Four imperatives for risk governance in a new era
The Senior Supervisors Group (SSG) noted in March 2008 that financial institutions would “face increasing pressure to understand the risk they face, to measure and assess such risks appropriately, and to take the necessary steps to reduce, hedge, or otherwise manage such risk exposures.” The SSG is made up of senior financial supervisors from the following seven countries: United States, Canada, France, Germany, Japan, Switzerland and United Kingdom.
With the benefit of hindsight, this seems like a considerable understatement.
Since the early days of the financial crisis, leaders both within and outside the financial services industry have highlighted the need for boards to improve in the area of risk governance. Key imperatives include:
1. Setting risks in a strategic context.
Board-level risk discussions must take place in the context of firm strategy and performance goals. Board leaders recognize their responsibility to actively challenge management on the question of whether the firm has the necessary resources, including financial and human capital, to be successful in executing the firm’s strategy.
2. Ensuring risk appetite is more clearly defined and better understood.
Board leaders view risk appetite as perhaps the most critical component of an overall board-level risk policy, because it acts as a clear statement of the firm’s strategic intent. Members need to have greater, and more constructive,, involvement in their firms’ decisions regarding risk appetite. Challenges related to risk appetite include clarifying the board’s role, developing well-informed definitions and communicating to external stakeholders.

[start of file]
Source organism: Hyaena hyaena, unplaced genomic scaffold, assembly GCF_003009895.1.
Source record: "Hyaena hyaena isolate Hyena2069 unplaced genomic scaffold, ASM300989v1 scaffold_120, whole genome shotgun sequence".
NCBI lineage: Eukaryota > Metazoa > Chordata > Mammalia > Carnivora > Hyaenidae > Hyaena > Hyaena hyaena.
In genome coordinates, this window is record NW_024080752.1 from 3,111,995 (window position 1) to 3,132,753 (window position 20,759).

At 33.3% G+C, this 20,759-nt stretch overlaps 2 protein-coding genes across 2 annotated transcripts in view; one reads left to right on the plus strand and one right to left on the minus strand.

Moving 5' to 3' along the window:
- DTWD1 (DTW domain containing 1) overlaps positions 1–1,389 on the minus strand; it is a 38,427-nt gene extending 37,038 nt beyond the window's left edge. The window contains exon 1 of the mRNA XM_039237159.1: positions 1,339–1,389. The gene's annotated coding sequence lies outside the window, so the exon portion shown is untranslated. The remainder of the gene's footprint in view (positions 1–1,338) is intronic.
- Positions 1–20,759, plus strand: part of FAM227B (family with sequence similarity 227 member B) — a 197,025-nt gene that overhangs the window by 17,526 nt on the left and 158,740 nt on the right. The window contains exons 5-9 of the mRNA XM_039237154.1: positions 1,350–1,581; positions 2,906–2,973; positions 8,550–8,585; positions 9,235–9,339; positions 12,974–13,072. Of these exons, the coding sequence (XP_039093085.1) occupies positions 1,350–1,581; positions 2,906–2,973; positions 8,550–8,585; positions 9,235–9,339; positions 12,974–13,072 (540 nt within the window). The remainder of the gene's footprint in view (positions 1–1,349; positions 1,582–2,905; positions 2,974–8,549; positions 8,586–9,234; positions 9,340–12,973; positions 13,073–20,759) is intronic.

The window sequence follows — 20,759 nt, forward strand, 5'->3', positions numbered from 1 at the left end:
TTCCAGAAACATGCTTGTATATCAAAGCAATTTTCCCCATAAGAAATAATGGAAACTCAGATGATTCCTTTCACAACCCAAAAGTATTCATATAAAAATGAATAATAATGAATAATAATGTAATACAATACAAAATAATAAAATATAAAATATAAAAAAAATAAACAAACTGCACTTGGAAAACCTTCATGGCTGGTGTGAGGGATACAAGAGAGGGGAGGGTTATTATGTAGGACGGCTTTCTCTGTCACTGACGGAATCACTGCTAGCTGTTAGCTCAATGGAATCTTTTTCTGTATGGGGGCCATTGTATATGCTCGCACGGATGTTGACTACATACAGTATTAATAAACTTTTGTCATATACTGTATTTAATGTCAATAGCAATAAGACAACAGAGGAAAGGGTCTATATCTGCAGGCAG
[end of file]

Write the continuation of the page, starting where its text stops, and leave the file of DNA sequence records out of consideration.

3. Defining the risk governance agenda.
In the post-crisis era, bank boards need to clearly define the risk governance responsibilities they will assume. Many board members remain more actively engaged on a broader set of risk priorities than they were before the crisis. Capital allocation, new business risks and risk-adjusted compensation are all issues that have risen in importance on the board’s agenda in the current environment.
4. Enhancing the board’s understanding of risks.
To support robust discussion and debate on risk matters, directors require high-quality information and insight from both within and outside the firm. Streamlining risk communications to the board, establishing a productive relationship with the chief risk officer (CRO) and drawing upon independent risk perspectives all contribute to building the board’s risk knowledge.
Download “Risk governance in a new era” for more information.